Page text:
Lucretia Mott


Early Influences

Lucretia Mott’s career was spurred onward by her childhood experiences and her religious devotion.  Mott was born in January of 1793 in Nantucket, Massachusetts.[1]  This was a whaling industry community in which men were gone for long periods of time; as a result, women were left in charge of community businesses and of the families.[2]  So here was a community in which women played a vital role, a situation not common during this time in history.  Mott further witnessed women as imperative parts of community because her family and community were of the Quaker faith.  Quakers were radical Puritans who believed that everyone was equal under God, even blacks and women, and that this equality included equal protection by the laws.[3]  As a result of this egalitarian belief, Quaker women were encouraged to share their faith in public alongside men, Quaker boys and girls were educated together, and Quaker women were instructed in the administration of church affairs.[4] With such influences and opportunities laid before her during her childhood, Mott was quick to take advantage of her equal status with men, acquire leadership ability, and develop a responsible nature.  At age twenty-one she became a lay minister, which was a non-paying position.[5]  She already had the servant’s spirit in her.  At age twenty-eight she was an ordained minister.[6]

As a minister, Mott further gained a reputation as a capable female servant.  In one of her sermons, “Likeness to Christ,” she expounds the necessity of action.  “It is time that Christians were judged more by their likeness to Christ than their notions of Christ.”[7]  Mott was advocating following Jesus Christ’s ministry works, which she herself was doing in her efforts to help blacks and women.  The simple fact that Quaker women were allowed to become ministers influenced her to fight for the rights of the majority of women who did not have those opportunities.  But what also made her fight for the rights of women was the fact that some Quakers were beginning to turn away from this equality for men and women and that women were losing some of their freedoms.[8]  The fact that even she was losing rights in her egalitarian community scared Mott, for in this Quaker family she had at least been sure of her equality.

The Quaker belief in egalitarianism made Quakers tolerant of everyone and opposed to such evils as slavery and capital punishment.[9]  Just as Mott demonstrated in her “Likeness to Christ” sermon, her Quaker friends were servants for Christ.  In their efforts to eradicate the evils of society, they worked to reform mental hospitals, prisons, and education for the poor and were a factor in the 1807 end to the slave trade.[10]  With the slave trade now eradicated, Quakers set out to have slavery abolished, at all costs.  In efforts to do so, many Quakers broke laws in order to help with the Underground Railroad, when they had never thought of breaking laws before.[11]  Just as her Quaker background set her in the path of the women’s rights movement, so did it set her in the path of abolitionism.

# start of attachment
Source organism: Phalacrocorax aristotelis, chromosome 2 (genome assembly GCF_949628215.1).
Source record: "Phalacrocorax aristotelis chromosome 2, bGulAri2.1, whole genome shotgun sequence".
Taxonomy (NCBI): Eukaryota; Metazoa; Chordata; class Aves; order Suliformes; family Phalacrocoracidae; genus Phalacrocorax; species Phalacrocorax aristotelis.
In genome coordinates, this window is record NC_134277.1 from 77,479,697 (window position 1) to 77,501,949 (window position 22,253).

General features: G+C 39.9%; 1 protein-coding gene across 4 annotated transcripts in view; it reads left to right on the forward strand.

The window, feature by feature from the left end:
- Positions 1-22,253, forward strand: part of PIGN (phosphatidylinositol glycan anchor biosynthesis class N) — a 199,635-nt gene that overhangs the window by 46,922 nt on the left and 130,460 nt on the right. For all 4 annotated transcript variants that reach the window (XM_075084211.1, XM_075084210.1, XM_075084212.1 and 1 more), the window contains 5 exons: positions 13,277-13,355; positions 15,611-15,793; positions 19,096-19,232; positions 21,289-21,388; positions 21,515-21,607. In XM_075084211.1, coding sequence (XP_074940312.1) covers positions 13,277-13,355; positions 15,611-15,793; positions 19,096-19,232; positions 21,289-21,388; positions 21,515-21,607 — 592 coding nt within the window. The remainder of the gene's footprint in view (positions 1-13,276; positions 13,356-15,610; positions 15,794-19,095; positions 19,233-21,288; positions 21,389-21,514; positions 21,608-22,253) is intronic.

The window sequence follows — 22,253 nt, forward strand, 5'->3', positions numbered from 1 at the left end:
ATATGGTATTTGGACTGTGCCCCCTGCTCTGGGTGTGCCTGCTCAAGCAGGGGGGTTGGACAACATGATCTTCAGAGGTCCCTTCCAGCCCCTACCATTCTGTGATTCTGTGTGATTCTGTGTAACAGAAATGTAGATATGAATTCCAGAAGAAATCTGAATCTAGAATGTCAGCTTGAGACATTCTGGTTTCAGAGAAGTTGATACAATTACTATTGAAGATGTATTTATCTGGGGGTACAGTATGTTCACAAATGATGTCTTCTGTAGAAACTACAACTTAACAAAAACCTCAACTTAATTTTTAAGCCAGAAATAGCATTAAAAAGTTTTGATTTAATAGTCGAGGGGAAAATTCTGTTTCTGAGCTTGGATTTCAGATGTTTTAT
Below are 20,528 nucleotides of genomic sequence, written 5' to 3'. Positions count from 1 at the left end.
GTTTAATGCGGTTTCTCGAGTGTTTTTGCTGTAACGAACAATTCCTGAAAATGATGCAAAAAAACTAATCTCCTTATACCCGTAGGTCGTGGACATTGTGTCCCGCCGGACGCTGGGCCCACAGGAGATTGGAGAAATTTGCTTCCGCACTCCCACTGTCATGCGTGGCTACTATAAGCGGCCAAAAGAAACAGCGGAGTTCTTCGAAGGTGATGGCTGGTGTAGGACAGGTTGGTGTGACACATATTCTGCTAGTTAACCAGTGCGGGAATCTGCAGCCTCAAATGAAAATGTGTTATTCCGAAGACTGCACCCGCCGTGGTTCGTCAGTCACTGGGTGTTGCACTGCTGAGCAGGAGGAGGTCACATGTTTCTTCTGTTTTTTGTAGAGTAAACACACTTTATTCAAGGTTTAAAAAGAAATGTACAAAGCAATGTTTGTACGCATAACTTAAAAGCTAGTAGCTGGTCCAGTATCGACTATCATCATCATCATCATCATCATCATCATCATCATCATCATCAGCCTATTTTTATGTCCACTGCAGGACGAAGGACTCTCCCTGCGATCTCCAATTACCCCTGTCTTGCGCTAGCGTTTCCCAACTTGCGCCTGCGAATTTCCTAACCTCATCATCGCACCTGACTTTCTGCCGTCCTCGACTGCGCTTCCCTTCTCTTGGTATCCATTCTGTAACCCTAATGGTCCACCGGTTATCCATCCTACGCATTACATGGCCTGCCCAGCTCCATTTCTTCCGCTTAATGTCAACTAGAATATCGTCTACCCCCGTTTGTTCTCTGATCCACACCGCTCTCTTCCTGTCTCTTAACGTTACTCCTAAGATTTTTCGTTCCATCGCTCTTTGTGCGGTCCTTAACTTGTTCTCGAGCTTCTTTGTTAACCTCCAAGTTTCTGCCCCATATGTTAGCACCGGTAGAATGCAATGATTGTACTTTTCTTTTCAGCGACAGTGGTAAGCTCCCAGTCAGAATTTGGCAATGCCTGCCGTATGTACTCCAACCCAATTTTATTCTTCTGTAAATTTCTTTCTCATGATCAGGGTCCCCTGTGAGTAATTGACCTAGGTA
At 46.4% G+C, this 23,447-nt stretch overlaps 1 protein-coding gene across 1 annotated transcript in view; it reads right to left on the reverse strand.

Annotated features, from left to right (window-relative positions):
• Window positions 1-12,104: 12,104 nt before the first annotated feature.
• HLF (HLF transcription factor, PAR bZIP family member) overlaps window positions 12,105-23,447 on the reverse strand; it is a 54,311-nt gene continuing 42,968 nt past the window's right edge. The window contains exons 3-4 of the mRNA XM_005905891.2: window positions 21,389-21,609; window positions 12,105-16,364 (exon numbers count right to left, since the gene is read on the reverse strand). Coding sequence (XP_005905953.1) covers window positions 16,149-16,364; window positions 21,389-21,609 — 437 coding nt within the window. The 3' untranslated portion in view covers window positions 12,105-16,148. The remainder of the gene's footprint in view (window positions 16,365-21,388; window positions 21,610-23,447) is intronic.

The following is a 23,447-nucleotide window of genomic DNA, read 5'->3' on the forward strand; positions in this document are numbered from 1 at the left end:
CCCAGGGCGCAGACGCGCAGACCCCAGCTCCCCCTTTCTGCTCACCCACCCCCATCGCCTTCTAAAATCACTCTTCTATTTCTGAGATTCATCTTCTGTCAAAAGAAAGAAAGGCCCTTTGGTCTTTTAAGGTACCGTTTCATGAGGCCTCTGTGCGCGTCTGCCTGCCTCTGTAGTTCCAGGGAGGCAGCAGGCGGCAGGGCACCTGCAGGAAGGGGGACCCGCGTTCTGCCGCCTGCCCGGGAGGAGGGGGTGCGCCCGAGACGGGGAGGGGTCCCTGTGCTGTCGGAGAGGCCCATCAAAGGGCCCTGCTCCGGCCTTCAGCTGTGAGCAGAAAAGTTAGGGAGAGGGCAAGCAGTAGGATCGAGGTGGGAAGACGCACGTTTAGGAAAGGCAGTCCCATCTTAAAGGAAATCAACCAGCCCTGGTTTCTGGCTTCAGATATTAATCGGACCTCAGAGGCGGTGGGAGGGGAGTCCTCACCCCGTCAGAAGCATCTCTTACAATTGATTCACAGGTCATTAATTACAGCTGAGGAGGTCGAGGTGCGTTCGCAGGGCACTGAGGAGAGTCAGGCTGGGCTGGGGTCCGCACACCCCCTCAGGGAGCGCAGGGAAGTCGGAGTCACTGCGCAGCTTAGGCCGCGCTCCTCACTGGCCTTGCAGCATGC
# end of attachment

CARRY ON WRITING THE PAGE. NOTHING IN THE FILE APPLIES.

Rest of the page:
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[1] Henry Warner Bowden, Dictionary of American Religious Biography (Westport, Conn.:  Greenwood, 1977), 319.

[2] Eleanor Flexner, Century of Struggle:  The Woman’s Rights Movement in the United States (Cambridge, Mass.:  Harvard University Press, 1975), 72.

[3] Michael Goldberg, Breaking New Ground:  American Women 1800-1848, The Young Oxford History of Women in the United States, ed. Nancy F. Cott, no. 4 (New York:  Oxford University Press, 1994), 62.

[4] Louise M. Young, “Women’s Place in American Politics:  The Historical Perspective.”  Journal of Politics 38 (August 1976), Database on-line, Available from JSTOR, 300.

[5] Goldberg, New Ground, 62-63.

[6] Flexner, Century, 72.

[7] Lucretia Mott, “Likeness to Christ,” In In Her Words:  Women’s Writings in the History of Christian Thought, ed. Amy Oden (Nashville:  Abingdon, 1994), 293.

[8] A. Cheree Carlson, “Defining Womanhood:  Lucretia Coffin Mott and The Transformation of Femininity,”  Western Journal of Communication 58 (Spring 1994), Database on-line, Available from Academic Search Elite, Article 9609190235, 3.

[9] Hugh Barbour, “Quakers,” in The Encyclopedia of Religion, ed. Mircea Eliade (New York:  Macmillian, 1987), 131.

[10] Ibid., 130-31.

[11] Ibid., 131.